Saturday, December 24, 2011

The Real Christmas Tree

 The Christmas Tree, with its fresh pine aroma, sparkling ornaments, and brilliant lighting, is our most endearing symbol of the happiest season of the year.  Americans spend over a half a billion dollars a year on their Christmas Trees. Each year the furniture is moved aside to make it the central decoration of the home.  Without a tree, and without lights, Christmas would not seem Christmas at all.

Along with all the other customs of the holiday season, we wonder why we have the Christmas tree. Most of us assume that this large woody plant allowed in the living room must have some relationship to the story of Bethlehem.  The star that many place atop the tree clearly does, however history shows no connection with the tree itself.  The Christmas Tree, which is now almost a unique American custom, was likely absorbed from the ancient pagan rituals of barbaric German tribes.  It originally was a form of tree worship. 

Tree worshiping has been found in the ancient cultures of many different nations.  Primitive humans have been awed by the majesty of living trees.  However, if we could go back far enough, there is evidence that some forms of tree worshiping might be a degeneration of ancient Gospel teachings.  For example, in the Garden of Eden account, it was a tree which brought about man's mortality.  We also find frequent scriptural references to another Tree, one who's fruit would give the partaker Eternal Life.  This is "The Tree of Life"  The references to this miraculous tree is often forgotten by most us today during Christmas, but scriptures and ancient teachings have much to say about this special, life-giving tree.  The symbols of this tree point directly to Christ, his healing power, and His loving atonement, so we might call it the tree of Christ or even, the real Christmas tree.  Its symbolic representations has been used by the Lord on special occasions, dreams to prophets, and a points to a personal encounter with the things we celebrate on Christmas.  We all know what was beneath the Star of Bethlehem.  And since we place a star atop our Christmas trees, we can see a bit more correlation to the symbol beneath our Christmas Tree star.  The tree, and gifts.   

Our custom of decorating a Christmas tree might be more meaningful if we knew more about the real tree of Christ, where it has existed, what it looks like, and where it is to be found by us individually.  The Tree of Life from the section heading of D&C 88 is said to be an olive tree. Olive oil as we know symbolizes the holy Ghost, and is commonly referred to in Scriptures.  There is another, very personal reference to this Tree of life.  It comes from a seed, one that Alma in the Book of Mormon invites anyone interested to plant in their own heart.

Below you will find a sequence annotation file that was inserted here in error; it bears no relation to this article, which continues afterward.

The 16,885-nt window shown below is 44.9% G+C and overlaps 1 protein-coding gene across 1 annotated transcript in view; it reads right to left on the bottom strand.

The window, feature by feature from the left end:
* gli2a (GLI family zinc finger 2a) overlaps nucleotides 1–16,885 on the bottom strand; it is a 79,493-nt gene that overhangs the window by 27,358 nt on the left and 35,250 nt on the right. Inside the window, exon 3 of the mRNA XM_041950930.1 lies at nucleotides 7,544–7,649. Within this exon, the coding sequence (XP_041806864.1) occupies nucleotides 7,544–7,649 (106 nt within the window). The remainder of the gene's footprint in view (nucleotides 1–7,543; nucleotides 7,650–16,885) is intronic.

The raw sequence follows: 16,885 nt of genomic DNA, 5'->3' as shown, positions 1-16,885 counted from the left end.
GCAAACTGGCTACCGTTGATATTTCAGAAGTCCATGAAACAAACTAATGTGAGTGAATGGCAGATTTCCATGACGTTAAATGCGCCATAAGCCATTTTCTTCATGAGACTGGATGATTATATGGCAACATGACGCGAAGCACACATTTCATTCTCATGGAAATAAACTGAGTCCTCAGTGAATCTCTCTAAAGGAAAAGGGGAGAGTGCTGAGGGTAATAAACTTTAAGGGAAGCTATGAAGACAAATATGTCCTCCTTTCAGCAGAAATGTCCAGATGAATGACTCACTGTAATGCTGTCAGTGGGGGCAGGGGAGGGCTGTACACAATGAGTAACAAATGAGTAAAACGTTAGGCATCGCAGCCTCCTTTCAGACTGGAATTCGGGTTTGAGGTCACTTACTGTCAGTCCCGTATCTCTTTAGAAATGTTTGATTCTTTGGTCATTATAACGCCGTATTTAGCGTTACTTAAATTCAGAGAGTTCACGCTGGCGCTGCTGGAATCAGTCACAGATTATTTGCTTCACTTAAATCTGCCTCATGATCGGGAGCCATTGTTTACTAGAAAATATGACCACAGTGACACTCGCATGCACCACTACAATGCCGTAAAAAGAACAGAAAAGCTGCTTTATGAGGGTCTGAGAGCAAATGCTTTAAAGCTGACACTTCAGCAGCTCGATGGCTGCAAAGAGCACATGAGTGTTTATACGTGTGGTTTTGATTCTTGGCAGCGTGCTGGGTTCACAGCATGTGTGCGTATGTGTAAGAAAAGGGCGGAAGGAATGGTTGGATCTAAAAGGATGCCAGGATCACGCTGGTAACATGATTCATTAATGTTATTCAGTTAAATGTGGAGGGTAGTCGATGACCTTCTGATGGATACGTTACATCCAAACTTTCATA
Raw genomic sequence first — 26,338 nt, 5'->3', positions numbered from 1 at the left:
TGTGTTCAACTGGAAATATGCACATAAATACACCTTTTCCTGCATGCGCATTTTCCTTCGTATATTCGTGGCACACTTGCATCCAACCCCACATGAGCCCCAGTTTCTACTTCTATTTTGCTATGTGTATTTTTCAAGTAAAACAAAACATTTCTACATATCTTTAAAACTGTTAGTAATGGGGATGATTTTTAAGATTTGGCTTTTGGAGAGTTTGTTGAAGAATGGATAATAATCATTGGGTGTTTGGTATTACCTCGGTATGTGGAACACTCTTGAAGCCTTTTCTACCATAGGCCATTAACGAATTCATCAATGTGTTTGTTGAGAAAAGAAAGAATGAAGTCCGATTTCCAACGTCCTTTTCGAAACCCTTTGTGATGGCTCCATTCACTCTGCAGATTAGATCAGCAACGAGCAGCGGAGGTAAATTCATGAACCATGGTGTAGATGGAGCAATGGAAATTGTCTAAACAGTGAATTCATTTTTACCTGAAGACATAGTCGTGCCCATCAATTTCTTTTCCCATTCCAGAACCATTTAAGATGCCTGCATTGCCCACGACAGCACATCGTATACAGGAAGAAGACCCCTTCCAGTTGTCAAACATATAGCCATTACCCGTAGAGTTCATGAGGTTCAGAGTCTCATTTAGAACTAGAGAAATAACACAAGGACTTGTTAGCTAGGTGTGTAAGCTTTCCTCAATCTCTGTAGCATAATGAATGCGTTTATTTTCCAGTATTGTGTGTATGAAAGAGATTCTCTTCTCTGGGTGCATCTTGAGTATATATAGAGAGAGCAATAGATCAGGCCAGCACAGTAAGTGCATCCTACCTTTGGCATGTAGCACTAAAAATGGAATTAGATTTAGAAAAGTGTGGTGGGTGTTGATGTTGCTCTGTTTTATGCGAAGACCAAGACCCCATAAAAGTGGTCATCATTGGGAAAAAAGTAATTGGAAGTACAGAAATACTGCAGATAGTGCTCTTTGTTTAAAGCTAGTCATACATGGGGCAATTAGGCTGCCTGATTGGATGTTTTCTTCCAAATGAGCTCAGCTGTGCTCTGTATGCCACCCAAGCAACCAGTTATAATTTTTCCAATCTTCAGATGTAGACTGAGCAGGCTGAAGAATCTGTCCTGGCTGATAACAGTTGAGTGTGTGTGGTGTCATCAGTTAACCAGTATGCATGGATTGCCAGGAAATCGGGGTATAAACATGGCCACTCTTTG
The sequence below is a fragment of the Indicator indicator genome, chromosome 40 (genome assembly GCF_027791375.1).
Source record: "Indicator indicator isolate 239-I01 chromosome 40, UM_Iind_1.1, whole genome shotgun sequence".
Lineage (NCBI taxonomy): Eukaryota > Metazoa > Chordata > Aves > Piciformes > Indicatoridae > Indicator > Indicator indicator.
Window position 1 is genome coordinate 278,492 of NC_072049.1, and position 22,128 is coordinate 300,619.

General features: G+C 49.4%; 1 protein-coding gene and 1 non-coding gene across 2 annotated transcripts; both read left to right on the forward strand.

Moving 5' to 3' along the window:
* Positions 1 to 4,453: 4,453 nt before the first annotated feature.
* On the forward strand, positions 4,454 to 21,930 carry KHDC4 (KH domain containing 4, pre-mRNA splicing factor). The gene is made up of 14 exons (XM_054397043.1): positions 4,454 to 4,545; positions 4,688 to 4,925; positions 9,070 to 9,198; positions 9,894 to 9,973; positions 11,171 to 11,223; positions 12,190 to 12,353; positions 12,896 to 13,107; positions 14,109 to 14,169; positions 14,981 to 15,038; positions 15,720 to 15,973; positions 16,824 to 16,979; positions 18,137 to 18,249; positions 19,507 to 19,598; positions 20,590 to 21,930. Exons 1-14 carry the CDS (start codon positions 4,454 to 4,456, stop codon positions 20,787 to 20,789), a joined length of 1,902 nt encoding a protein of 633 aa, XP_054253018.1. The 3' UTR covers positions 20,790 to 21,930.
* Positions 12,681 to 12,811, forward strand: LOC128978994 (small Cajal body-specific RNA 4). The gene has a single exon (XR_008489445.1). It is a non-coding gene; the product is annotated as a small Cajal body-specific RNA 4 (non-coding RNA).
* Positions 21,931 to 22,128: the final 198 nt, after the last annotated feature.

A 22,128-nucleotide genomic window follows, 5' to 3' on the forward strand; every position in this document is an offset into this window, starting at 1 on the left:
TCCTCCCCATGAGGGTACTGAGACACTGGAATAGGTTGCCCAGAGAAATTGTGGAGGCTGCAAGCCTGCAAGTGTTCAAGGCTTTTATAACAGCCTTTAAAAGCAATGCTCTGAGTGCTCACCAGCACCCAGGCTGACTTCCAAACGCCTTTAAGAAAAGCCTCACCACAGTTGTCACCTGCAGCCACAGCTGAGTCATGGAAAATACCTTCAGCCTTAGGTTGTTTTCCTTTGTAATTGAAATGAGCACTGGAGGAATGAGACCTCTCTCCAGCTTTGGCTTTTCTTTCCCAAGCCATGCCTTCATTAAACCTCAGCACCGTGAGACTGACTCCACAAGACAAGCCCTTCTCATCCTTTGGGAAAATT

There is perhaps no better time to try Alma's tree-growing experiment (Alma 35) than during the Christmas season which warms our hearts with the spirit of giving, sweet memories of renewed friendships, and the pleasant reminders of the beautiful story of Bethlehem.  The seed Alma invites all to plant, grows to become "A Tree of Life", because that is what the seed is intended to become.  Once planted it grows, it is your own, because you planted the seed in your own heart.  It grows and if cared for properly becomes a tree of life, creating a paradise inside your own temple.  Christmas is a time when can often find it easier than ever to "let our hearts be full drawn out continually unto God."    

As we seek out, or enjoy a Christmas tree to place in the heart of our home, this Christmas let us contemplate the necessity of seeking out the Lord's Christmas tree to place in the heart of our inner-most being.  As we decorate the evergreen with lights and shiny tinsel, we can fill our hearts with the light and joy Christ bestowed by his gifts.  We can looking forward to the time when "His tree of life will spring forth with fruit which is sweet above all that is sweet, pure above all the is pure."

It is then that we will be able to respond as Nephi when asked: "Knowest thou the meaning of the tree which thy father saw?  "And I answered him, saying: Yea, it is the love of God, which sheddeth itself abroad in the hearts of the children of men; wherefore, it is the most desirable above all things.
And he spake unto me, saying: Yea, and the most joyous to the soul."
Then the spirit of Christmas will truly be the delicious fruit of the holy tree of Christ.

(Paraphrased and adapted from "The Real Christmas Tree" by Max Skousen)

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